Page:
Volume 15 N 1-Early Spring 2023
Małgorzata Marciniak, Managing Editor of MTRJ
LaGuardia CC of the City University of New York, USA
Due to the large volume of submitted and accepted papers, the Editors decided to increase the number of issues published per year. Thanks to that decision, now the journal appears with its first Early Spring edition. The weather during the season of Early Spring is usually unpredictable and may equally likely bring snow or shine. Coincidentally, this journal issue happens to be about the weather-like nature of the mind observed via metacognition. Thus, self-awareness of the math-related states of mind is the main theme of the current journal issue.
Vol 15 no 1 opens with three metacognitive papers in which each one focuses on a different aspect of metacognition. The first one, Thinking Beyond Thinking: Junior High School Students’ Metacognitive Awareness and Conceptual Understanding of Integers submitted by authors Janina C. Sercenia, Edwin D. Ibañez, Jupeth T. Pentang from the Philippines, discusses the role of metacognition for the purpose of improving math skills. Student interactions within a group as a tool for regulating self-awareness are studied in the paper The Emergence and Form of Metacognitive Regulation: Case Study of More and Less Successful Outcome Groups in Solving Geometry Problems Collaboratively authored by Anis Farida Jamil, Tatag Yuli Eko Siswono, Rini Setianingsih from Indonesia. Another team of authors from Indonesia, Alifiani, et al, in their paper Metacognitive Intervention: Can It Solve Suspension of Sense-Making in Integration Problem-Solving?, discuss the possibility of using metacognition for finding the weaknesses of the process of integration.
Psychological aspects of problem-solving are analyzed in the paper High School Students’ Beliefs about Mathematical Problem Solving: A Cluster Analysis by South African authors Edgar J. Sintema, Mogege Mosimege. Their questionnaire is particularly interesting. Practical problem solving is demonstrated by our Corner Editor, Ivan Retamoso, in the Problem Corner, where new solutions and new problems are posted.
The next two papers in the issue are devoted to analysis of the thinking process applied in abstract algebra courses. Authors Nihayatus Sa’adah, et al. from Indonesia in their paper Students’ Mathematical Thinking Process in Algebraic Verification Based on Crystalline Concept discuss examples of students’ work while solving abstract algebra problems. While the authors Indriati Nurul Hidayah, et al from Indonesia in Creative Conjecture: Abductive Reasoning to Generate Some Ideas in Algebra analyze a particular way of thinking in mathematics which does not use direct implications. This approach may be confusing to students and thus needs increased attention.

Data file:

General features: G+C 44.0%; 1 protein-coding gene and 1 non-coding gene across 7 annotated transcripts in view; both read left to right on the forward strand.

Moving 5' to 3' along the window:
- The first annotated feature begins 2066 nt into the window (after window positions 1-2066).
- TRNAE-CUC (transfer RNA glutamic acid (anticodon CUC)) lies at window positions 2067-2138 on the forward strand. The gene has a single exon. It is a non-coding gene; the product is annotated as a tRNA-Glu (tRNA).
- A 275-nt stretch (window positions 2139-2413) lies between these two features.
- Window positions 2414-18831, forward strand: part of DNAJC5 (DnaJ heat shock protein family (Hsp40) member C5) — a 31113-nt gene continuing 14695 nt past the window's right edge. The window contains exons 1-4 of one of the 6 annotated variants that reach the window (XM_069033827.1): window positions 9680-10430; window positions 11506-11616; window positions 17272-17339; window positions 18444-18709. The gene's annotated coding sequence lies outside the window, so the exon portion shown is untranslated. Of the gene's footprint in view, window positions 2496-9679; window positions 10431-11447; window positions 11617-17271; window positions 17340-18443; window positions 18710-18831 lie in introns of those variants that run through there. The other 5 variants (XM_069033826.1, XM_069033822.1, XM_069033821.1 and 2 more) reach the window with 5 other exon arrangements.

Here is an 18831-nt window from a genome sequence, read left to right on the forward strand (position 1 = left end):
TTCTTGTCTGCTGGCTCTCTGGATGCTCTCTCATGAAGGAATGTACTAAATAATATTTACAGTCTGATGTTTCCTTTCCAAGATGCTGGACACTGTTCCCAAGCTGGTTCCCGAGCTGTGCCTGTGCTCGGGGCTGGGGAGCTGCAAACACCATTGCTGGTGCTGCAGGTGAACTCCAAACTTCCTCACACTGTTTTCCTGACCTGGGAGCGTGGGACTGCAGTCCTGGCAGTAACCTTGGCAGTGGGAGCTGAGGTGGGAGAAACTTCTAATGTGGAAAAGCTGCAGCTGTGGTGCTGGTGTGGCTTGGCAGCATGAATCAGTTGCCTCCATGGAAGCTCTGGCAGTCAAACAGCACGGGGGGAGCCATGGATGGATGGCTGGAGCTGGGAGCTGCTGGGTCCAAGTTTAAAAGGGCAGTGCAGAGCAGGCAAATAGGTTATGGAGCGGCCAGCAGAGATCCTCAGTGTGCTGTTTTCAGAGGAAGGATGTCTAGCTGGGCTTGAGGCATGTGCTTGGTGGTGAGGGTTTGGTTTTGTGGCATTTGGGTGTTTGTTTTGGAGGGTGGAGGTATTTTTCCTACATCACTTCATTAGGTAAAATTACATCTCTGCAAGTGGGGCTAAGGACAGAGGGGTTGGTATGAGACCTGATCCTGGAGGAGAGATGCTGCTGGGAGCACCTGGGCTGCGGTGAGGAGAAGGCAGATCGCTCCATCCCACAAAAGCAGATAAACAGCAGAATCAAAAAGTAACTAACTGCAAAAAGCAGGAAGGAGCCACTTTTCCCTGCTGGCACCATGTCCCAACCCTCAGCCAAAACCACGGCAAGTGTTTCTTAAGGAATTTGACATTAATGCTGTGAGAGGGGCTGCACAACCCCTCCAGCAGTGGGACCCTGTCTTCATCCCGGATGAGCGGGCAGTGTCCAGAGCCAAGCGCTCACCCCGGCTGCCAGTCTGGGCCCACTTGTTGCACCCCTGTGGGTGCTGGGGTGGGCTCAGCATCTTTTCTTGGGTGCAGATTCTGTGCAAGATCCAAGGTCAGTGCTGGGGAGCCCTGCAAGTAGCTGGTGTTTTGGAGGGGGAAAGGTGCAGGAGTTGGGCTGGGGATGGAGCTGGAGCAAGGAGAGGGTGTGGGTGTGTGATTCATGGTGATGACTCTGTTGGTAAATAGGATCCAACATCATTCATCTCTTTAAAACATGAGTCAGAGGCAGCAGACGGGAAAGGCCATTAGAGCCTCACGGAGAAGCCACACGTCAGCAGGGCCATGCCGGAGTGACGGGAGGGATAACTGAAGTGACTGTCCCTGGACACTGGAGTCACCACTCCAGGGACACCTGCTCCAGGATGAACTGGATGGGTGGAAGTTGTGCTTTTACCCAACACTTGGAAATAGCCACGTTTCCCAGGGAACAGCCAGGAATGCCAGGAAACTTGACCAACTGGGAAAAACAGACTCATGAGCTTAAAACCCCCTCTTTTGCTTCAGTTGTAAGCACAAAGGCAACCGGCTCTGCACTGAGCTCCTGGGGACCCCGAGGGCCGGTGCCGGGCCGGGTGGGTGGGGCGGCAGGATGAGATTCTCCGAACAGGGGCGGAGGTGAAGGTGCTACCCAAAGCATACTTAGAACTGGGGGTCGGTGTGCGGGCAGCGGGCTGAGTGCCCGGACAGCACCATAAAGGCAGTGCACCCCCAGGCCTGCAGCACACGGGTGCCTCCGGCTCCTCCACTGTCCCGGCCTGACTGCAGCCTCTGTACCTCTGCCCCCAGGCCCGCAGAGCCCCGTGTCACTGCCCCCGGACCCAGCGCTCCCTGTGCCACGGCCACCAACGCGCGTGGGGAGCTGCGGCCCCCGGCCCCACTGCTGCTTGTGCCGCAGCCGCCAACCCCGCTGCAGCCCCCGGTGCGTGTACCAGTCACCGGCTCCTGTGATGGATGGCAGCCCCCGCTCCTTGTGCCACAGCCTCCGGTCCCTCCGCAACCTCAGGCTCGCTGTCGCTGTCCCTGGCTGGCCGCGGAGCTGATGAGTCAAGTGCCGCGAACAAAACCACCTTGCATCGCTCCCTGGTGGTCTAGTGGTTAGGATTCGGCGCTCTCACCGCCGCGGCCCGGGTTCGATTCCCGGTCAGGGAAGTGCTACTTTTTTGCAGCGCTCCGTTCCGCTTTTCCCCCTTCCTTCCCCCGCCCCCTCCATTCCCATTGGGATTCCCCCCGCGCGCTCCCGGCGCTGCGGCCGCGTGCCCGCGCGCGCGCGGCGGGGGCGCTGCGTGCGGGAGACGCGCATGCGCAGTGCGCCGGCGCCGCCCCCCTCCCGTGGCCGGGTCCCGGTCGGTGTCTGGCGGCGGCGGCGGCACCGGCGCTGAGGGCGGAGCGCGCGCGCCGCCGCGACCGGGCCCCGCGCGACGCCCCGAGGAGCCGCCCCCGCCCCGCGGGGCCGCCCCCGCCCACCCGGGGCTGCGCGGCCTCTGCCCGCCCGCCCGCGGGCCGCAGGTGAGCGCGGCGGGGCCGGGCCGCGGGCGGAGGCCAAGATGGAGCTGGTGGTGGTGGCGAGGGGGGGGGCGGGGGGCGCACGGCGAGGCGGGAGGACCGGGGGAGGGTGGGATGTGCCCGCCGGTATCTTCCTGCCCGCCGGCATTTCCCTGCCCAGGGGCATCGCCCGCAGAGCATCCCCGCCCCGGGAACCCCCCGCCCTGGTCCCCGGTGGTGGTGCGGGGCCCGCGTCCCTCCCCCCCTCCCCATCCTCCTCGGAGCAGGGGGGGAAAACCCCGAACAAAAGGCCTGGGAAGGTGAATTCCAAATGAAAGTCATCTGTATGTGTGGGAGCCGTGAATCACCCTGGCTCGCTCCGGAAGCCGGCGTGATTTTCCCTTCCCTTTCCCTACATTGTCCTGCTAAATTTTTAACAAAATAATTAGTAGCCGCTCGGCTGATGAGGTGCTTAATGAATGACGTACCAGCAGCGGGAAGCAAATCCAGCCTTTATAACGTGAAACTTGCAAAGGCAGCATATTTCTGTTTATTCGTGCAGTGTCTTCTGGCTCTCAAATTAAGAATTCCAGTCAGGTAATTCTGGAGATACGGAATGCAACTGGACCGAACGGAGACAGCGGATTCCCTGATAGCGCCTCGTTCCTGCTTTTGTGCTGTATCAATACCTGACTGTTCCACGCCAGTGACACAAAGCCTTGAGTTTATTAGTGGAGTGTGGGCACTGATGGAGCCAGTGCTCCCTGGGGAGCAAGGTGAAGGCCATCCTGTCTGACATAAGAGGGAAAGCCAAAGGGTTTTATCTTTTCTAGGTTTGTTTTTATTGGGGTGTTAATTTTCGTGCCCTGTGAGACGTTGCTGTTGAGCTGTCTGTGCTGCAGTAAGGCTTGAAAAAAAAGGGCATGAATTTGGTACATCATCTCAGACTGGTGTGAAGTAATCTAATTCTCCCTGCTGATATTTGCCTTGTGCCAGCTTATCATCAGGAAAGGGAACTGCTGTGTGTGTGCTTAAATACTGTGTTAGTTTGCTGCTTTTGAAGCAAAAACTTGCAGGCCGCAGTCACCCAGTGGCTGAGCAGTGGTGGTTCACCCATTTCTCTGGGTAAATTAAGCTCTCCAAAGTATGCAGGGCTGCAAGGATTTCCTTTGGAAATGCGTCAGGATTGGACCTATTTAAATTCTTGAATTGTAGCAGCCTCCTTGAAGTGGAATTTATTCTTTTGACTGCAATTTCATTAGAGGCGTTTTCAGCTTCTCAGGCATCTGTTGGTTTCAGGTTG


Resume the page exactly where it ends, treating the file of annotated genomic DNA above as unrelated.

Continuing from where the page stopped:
In the paper, Building on Students’ Prior Mathematical Thinking: Exploring Students’ Reasoning Interpretation of Preconceptions in Learning Mathematics, authors Robert Wakhata (Rwanda), Sudi Balimuttajjo (Uganda), Védaste Mutarutinya (Rwanda) present a study on 11th grade students’ mathematical preconceptions and misconceptions.
The two papers that follow analyze early development of students in primary and secondary levels. Halil Önal from Turkey presents Primary School Students’ Understanding of Four Operation Symbols (+, −, x, ÷, =) and Using Them in Arithmetic Operations and Word Problems, while Elif Nur Akgul and Rezan Yilmaz from Turkey present Secondary School Students’ Construction Processes of Square Root Concept with Realistic Problems: An APOS Perspective. The abbreviation APOS means Action-Process-Object-Schema (APOS) and the theory is rooted in Piagetian theory of cognitive development. The issue closes with a metacognition-like view on teaching topology in which the authors analyze how the literature of pedagogy has been treating the teaching of topology. This statistical approach entitled, Teaching of Topology and its Applications in Learning: A Bibliometric Meta-Analysis of the Last Years from the Scopus Database, is delivered by authors Diego Vizcaíno, Victor Vargas, and Adriana Huertas from Colombia.
Janina C. Sercenia, Edwin D. Ibañez, Jupeth T. Pentang (Philippines) p.4
Anis Farida Jamil, Tatag Yuli Eko Siswono, Rini Setianingsih (Indonesia) p.25
Alifiani, Subanji, Hendro Permadi, Santi Irawati (Indonesia) p.44
Edgar J. Sintema, Mogege Mosimege (South Africa) p.68
Ivan Retamoso, Editor (USA) p.84
Nihayatus Sa’adah, Siti Faizah, Cholis Sa’dijah, Siti Khabibah, Dian Kurniati (Indonesia) p.90
Indriati Nurul Hidayah, Santi Irawati, Mohammad Agung, Cholis Sa’dijah, Subanji, Sudirman (Indonesia) p.108
Robert Wakhata (Rwanda), Sudi Balimuttajjo (Uganda), Védaste Mutarutinya (Rwanda) p.127
Halil Önal (Turkey) p.152
Elif Nur Akgul, Rezan Yilmaz (Turkey) p.174
Diego Vizcaíno, Victor Vargas, Adriana Huertas (Colombia) p.198